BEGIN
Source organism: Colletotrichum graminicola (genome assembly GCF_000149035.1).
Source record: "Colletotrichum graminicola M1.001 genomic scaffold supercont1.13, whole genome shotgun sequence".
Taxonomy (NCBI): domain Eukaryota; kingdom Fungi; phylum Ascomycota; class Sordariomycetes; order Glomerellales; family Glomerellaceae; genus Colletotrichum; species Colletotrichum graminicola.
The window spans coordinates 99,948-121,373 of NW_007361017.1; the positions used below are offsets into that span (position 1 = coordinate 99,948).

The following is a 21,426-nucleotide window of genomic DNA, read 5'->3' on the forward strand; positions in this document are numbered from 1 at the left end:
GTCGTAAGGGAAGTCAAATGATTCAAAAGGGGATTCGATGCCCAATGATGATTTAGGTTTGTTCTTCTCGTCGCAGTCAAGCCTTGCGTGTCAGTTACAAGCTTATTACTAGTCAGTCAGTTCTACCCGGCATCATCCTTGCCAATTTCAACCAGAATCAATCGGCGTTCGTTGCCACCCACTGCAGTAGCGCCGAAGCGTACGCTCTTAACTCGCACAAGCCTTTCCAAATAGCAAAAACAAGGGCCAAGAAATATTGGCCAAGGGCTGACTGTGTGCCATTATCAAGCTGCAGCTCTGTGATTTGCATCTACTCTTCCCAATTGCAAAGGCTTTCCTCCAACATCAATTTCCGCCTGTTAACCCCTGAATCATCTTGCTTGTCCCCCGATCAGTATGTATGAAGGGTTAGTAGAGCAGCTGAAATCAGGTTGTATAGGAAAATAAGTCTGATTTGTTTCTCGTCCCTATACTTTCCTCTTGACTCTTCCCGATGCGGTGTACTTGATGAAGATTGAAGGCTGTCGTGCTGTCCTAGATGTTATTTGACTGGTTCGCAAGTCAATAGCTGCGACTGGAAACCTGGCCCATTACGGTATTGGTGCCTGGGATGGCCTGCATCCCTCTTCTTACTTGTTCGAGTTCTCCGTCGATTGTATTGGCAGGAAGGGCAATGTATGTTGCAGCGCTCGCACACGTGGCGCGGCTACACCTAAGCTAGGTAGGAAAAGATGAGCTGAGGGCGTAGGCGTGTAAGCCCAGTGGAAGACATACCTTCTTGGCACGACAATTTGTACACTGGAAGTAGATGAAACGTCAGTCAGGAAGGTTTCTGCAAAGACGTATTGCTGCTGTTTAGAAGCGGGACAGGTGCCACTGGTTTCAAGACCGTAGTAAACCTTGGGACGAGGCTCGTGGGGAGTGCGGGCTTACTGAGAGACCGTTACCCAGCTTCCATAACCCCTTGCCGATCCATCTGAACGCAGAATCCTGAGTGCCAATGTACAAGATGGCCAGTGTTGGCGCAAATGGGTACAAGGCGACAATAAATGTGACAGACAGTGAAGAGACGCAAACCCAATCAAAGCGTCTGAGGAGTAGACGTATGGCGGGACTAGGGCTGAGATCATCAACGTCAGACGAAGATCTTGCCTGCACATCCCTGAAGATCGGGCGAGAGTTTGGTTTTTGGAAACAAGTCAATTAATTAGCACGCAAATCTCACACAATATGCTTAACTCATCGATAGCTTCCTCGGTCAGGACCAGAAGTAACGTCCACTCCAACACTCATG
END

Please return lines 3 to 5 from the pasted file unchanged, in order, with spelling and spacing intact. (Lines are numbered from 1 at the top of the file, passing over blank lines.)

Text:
Taxonomy (NCBI): domain Eukaryota; kingdom Fungi; phylum Ascomycota; class Sordariomycetes; order Glomerellales; family Glomerellaceae; genus Colletotrichum; species Colletotrichum graminicola.
The window spans coordinates 99,948-121,373 of NW_007361017.1; the positions used below are offsets into that span (position 1 = coordinate 99,948).

The following is a 21,426-nucleotide window of genomic DNA, read 5'->3' on the forward strand; positions in this document are numbered from 1 at the left end: